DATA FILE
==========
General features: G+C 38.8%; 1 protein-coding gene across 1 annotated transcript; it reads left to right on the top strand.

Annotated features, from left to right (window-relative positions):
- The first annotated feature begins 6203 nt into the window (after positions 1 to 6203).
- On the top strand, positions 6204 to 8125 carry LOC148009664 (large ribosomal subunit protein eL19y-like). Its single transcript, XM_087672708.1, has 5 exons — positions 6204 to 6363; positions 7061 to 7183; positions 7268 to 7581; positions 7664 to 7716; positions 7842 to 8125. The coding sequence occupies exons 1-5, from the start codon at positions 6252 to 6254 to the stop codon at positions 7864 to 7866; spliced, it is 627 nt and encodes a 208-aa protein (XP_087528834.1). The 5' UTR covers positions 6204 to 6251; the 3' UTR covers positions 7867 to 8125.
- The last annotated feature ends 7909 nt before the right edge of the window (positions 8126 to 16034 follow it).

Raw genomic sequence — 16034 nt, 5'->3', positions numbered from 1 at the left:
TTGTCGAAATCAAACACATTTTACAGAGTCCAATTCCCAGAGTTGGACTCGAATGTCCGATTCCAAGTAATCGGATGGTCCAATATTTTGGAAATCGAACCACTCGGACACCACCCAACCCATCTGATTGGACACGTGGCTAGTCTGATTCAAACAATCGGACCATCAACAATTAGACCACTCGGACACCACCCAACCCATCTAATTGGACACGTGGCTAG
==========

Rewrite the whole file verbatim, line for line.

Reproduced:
General features: G+C 38.8%; 1 protein-coding gene across 1 annotated transcript; it reads left to right on the top strand.

Annotated features, from left to right (window-relative positions):
- The first annotated feature begins 6203 nt into the window (after positions 1 to 6203).
- On the top strand, positions 6204 to 8125 carry LOC148009664 (large ribosomal subunit protein eL19y-like). Its single transcript, XM_087672708.1, has 5 exons — positions 6204 to 6363; positions 7061 to 7183; positions 7268 to 7581; positions 7664 to 7716; positions 7842 to 8125. The coding sequence occupies exons 1-5, from the start codon at positions 6252 to 6254 to the stop codon at positions 7864 to 7866; spliced, it is 627 nt and encodes a 208-aa protein (XP_087528834.1). The 5' UTR covers positions 6204 to 6251; the 3' UTR covers positions 7867 to 8125.
- The last annotated feature ends 7909 nt before the right edge of the window (positions 8126 to 16034 follow it).

Raw genomic sequence — 16034 nt, 5'->3', positions numbered from 1 at the left:
TTGTCGAAATCAAACACATTTTACAGAGTCCAATTCCCAGAGTTGGACTCGAATGTCCGATTCCAAGTAATCGGATGGTCCAATATTTTGGAAATCGAACCACTCGGACACCACCCAACCCATCTGATTGGACACGTGGCTAGTCTGATTCAAACAATCGGACCATCAACAATTAGACCACTCGGACACCACCCAACCCATCTAATTGGACACGTGGCTAG